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CAPTURING CHARACTER

Viewers may long remember van Lawick's films. But for many filmmakers, it was a visit to his vibrant filmmaking base camp -- featured in SERENGETI STORIES -- that will remain the experience of a lifetime.

Camp 

Van Lawick's Tanzania camp.

"They could make a great [television] series on what went on there," remembers cameraman Bob Poole, who spent two months at the settlement working on van Lawick's LEOPARD SON, an ambitious though financially unsuccessful effort to move natural history film into movie theaters. "It was so much fun to be in that extraordinary place. There were dozens of filmmakers around, plus the whole staff, who do everything from cook to fix the Land Rovers. Something was always happening. At night, lions would walk through the camp or elephants would be knocking things over. Seems like somebody was always lost out in the bush."

The camp, set up in 1971 in the wildlife-rich lands around Tanzania's Lake Ndutu, was a particularly important training ground for young filmmakers. "Hugo has a whole lot of people that he has invested time into, teaching them about filmmaking," notes Poole. In SERENGETI STORIES, for instance, young filmmakers Masha Bouwens, Matt Aebehard, and Sophie Buck are shown working with van Lawick. For Aebehard, working on the Serengeti "was a dream come true." For Buck, whom van Lawick first employed as a camp manager, filmmaking has become a way of life. "Here I am six years later operating camera, which is fantastic," the award-winning cinematographer says. In particular, she says, "Hugo has taught me mostly about light. [He] uses light in a very specific way -- it's [like] painting."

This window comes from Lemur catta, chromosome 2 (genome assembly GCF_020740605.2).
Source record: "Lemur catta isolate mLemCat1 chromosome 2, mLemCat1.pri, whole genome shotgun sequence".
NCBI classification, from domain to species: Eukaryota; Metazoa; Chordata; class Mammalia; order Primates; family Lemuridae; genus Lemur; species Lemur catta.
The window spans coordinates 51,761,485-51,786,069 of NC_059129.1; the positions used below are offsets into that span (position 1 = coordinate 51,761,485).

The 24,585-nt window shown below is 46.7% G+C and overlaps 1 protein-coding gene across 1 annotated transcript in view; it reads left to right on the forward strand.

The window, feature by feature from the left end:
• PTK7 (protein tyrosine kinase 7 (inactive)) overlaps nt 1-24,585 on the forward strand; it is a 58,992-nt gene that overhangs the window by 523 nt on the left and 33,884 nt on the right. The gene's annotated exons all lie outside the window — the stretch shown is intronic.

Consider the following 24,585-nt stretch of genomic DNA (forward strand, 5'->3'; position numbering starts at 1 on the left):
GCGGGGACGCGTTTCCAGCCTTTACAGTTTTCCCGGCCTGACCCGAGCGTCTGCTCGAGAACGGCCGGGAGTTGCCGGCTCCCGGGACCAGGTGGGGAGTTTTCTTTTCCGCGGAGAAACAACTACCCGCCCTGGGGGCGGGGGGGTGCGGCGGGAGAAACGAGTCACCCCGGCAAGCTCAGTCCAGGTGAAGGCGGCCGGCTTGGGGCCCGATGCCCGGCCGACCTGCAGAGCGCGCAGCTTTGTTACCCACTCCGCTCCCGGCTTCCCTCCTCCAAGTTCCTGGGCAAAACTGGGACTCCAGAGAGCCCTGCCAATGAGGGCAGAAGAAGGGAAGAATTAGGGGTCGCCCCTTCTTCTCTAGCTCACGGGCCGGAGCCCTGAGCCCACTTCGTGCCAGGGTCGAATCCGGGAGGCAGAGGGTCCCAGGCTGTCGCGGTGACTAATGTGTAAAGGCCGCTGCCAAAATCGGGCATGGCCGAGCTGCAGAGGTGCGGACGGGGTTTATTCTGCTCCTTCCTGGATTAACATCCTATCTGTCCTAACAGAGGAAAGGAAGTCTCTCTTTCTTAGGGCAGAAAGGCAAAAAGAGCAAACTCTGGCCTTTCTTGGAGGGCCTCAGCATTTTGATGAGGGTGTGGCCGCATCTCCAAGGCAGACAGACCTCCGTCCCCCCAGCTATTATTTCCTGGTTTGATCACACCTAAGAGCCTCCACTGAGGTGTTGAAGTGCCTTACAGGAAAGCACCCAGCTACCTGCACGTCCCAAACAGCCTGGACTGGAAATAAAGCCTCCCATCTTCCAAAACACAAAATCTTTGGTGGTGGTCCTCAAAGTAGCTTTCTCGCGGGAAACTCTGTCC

Those hoping to follow in van Lawick's footsteps must learn a great deal to be successful in this highly competitive field, in which moments of high adventure rise out of backbreaking hours waiting for the weather and the animals to cooperate. "The most coveted job of all is that of a professional wildlife cameraperson," notes a spokesman for the British Kinematograph Sound and Television Society, a trade group. "[It is a career] epitomized by suntan, safari suit, excitement, exotic places and incredible film footage. The reality, however, includes hard slog, discomfort, disappointment, and solitude."

"Your best light is in the evening and morning," explains Poole, "so that means you are out really early in the morning, driving around in the dark hoping to find what you are looking for. That night, you may end of up sleeping right out there with the animals, to be sure you are there the next morning.At night, lions would walk through the camp. I'm sure Hugo spent plenty of nights out with the animals. It's not one of those jobs where you routinely take days off. People think you are just out there sitting in your Land Rover, but it's a lot of work."

To be successful, "you have to be fascinated by wildlife," believes filmmaker Marty Stouffer. "You are watching and hoping something is going to happen. Maybe one time out of ten something does. Many times I've sat with a moose and it's just chewed its cud all day." For van Lawick and other Serengeti filmmakers, however, such persistence often paid off, allowing them to return to the Ndutu camp to tell the tale of their success over a hearty dinner. Now that van Lawick has pulled up stakes and left, moving into Tanzania's largest city, the camp site is bare and silent, but his work is not done. For there are still stories to tell and images of life in the wild that have yet to be captured on film and shared with the world. "I've got a lot of exciting things in front of me to do," van Lawick says.

 

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